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Wisconsin

Charting Healthier Future For Green Bay

Nicole Van Helden is the director of The Nature Conservancy’s Green Bay Watershed project. Prior to moving to Green Bay in 2011, Nicole spent 12 years in the Conservancy’s Madison office working in land protection and conservation grants management. Nature.org caught up with Nicole recently to learn more about the Conservancy’s work in the Green Bay watershed.

“We are really doing some innovative conservation in the Green Bay area that could have broad applicability across other watersheds.”

Nicole Van Helden, Director of Conservation-Green Bay Watershed

Nature.org:

Why is Green Bay one of The Nature Conservancy's highest priorities for conservation in Wisconsin?

Nicole Van Helden:

Green Bay is one of the largest freshwater estuaries in the world and one of the most productive places in Lake Michigan for fish and other aquatic plants and animals. It’s also important to sport and commercial fishermen, boaters and others living and working in the Green Bay area.

Nature.org:

How is the Conservancy working with partners in the Green Bay watershed?

Nicole Van Helden:

In the upper watershed, we are protecting intact forests, which are critical to ensure that clean water flows from tributary streams into the bay. In the lower watershed, we and our partners are testing a number of conservation strategies in the Duck-Pensaukee (a subwatershed of Green Bay) before expanding them to the larger Green Bay watershed. For example, we are working in coordination with the Oneida Tribe, Brown County, Ducks Unlimited and the Wisconsin Department of Natural Resources to restore degraded coastal wetlands on the west shore of Green Bay.

Nature.org:

Why is protecting coastal wetlands so important, and how are the Conservancy and its partners approaching this ambitious effort?

Nicole Van Helden:

Coastal wetlands provide so many services including cleaning polluted water, intercepting waste, protecting shorelines from erosion, providing critical food and shelter for migratory birds and serving as nurseries for fish, frogs and other aquatic life. But many of the coastal wetlands in the Green Bay area have been destroyed or severely degraded.

We’ve recently developed a map-based computer tool that identifies the most important wetlands to protect and restore based on how many services they still provide so we can target our resources where they will have the most impact. We’ve been sharing this tool with the Wisconsin Department of Natural Resources, the Northeast Wisconsin Land Trust and other partners so they can focus their conservation and restoration efforts as well.

Nature.org:

Why are barriers to migration for northern pike and other fish such a problem, and what are we trying to do about it?

Nicole Van Helden:

Fish like northern pike, a top predator in the bay and good barometer of its overall health, need to travel from the bay’s open waters upstream to spawn and lay their eggs in suitable habitat. But to do that these species must make their way through culverts that have been constructed everywhere a road crosses a stream. Many times these culverts are poorly constructed, so fish get trapped at the entrance and cannot swim farther upstream to reach good spawning habitat.

We just completed a map of all of these road-stream crossings in the Duck-Pensaukee watershed and identified which are the most problematic for fish passage. The problematic barriers are also prioritized based on which ones would be the least expensive to repair while opening up the most habitat for fish spawning. Those are the ones we will target for removal or repair. We are now expanding this strategy to the entire coastal zone around the bay of Green Bay.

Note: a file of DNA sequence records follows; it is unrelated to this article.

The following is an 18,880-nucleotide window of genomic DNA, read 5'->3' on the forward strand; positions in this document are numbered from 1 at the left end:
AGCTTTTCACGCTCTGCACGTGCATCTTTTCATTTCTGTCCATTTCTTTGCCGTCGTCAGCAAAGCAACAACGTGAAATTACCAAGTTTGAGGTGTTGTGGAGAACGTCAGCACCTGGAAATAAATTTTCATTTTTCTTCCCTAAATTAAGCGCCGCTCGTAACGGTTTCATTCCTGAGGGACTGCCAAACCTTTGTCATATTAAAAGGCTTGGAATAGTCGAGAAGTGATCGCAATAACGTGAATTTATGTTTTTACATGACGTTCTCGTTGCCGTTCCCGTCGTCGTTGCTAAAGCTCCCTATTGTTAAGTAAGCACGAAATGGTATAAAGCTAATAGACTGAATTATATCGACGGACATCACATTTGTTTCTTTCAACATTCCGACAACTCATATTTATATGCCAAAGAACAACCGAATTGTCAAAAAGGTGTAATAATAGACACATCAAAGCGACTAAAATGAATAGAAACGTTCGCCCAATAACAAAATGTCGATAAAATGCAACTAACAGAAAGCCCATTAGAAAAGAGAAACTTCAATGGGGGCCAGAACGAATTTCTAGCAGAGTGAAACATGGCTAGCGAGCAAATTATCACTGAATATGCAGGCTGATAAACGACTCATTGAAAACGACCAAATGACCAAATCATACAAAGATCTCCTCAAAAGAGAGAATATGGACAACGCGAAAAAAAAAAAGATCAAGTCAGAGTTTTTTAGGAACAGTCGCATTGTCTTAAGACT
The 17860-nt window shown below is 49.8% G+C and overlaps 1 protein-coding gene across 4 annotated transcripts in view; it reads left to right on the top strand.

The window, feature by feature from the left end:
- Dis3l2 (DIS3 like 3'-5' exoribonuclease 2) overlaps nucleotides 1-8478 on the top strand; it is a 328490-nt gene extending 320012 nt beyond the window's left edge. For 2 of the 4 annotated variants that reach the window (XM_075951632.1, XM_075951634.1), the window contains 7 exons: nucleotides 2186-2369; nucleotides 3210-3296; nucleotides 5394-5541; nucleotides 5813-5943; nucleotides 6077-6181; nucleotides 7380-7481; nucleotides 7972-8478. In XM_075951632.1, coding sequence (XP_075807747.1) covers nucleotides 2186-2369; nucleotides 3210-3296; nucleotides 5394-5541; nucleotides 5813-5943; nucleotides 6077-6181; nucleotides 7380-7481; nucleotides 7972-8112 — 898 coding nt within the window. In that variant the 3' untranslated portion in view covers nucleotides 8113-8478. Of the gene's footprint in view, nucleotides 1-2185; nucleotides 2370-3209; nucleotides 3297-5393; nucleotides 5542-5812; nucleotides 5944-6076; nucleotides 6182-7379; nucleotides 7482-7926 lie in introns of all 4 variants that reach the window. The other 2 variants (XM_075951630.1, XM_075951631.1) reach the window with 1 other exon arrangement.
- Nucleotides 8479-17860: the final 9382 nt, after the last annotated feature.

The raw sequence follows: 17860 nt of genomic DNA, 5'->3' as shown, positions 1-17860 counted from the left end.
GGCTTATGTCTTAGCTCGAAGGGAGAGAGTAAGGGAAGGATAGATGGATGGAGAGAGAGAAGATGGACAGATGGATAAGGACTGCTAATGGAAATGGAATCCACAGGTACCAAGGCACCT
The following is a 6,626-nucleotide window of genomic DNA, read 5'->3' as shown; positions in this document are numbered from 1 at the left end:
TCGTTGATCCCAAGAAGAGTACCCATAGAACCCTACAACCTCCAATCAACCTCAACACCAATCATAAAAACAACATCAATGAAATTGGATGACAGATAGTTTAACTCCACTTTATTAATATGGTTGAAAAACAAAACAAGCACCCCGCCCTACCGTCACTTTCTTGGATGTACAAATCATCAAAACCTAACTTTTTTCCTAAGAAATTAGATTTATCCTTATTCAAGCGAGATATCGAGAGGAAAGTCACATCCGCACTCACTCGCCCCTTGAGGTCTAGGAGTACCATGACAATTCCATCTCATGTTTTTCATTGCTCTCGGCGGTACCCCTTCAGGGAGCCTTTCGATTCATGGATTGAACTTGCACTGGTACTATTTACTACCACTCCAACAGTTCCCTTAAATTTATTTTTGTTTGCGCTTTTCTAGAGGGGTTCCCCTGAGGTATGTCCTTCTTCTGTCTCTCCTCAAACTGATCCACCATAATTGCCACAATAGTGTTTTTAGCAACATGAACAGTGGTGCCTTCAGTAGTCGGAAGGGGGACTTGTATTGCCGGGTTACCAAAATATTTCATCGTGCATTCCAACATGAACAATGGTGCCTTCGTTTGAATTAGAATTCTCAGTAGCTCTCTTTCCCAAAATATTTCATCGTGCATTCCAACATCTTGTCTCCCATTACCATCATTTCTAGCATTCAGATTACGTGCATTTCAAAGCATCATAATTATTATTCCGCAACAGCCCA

Nature.org:

The Conservancy is involved in a national research project related to wetland mitigation in the area. Can you tell me more about it?

Nicole Van Helden:

Each year in the U.S., we spend about $2.9 billion to mitigate the loss of wetlands to development, oftentimes without much real success. The Conservancy and state and federal partners launched a pilot project in the Duck-Pensaukee watershed to develop a science-based approach to wetland mitigation under the Clean Water Act.

The Wisconsin pilot is part of a national effort led by the Conservancy and Environmental Law Institute. If successful, the approach could be used to direct billions of mitigation dollars toward sites that better align mitigation and conservation efforts and that have the greatest potential for success. Joy Zedler, a Wisconsin Nature Conservancy trustee and University of Wisconsin-Madison professor, helped lay the foundation for this watershed approach to mitigation.

Nature.org:

What do you enjoy most about your job and living in Green Bay?

Nicole Van Helden:

We are really doing some innovative conservation in the Green Bay watershed that could have broad applicability across other watersheds, and I love working with the many talented Nature Conservancy staff and partners who are dedicated to this work. My family and I are all big Packers fans, so living close to Lambeau Field is pretty exciting. But perhaps most of all, people in Green Bay really connect with water, which is all around us, and it certainly has made living in this city very special for me as well.

Nature.org:

How will this project benefit people living, working and visiting the Green Bay area?

Nicole Van Helden:

It will improve the health of the forests, rivers and wetlands that make up this ecosystem and help ensure a clean, safe water supply, all of which is critical to the well-being of people, wildlife and local economies.


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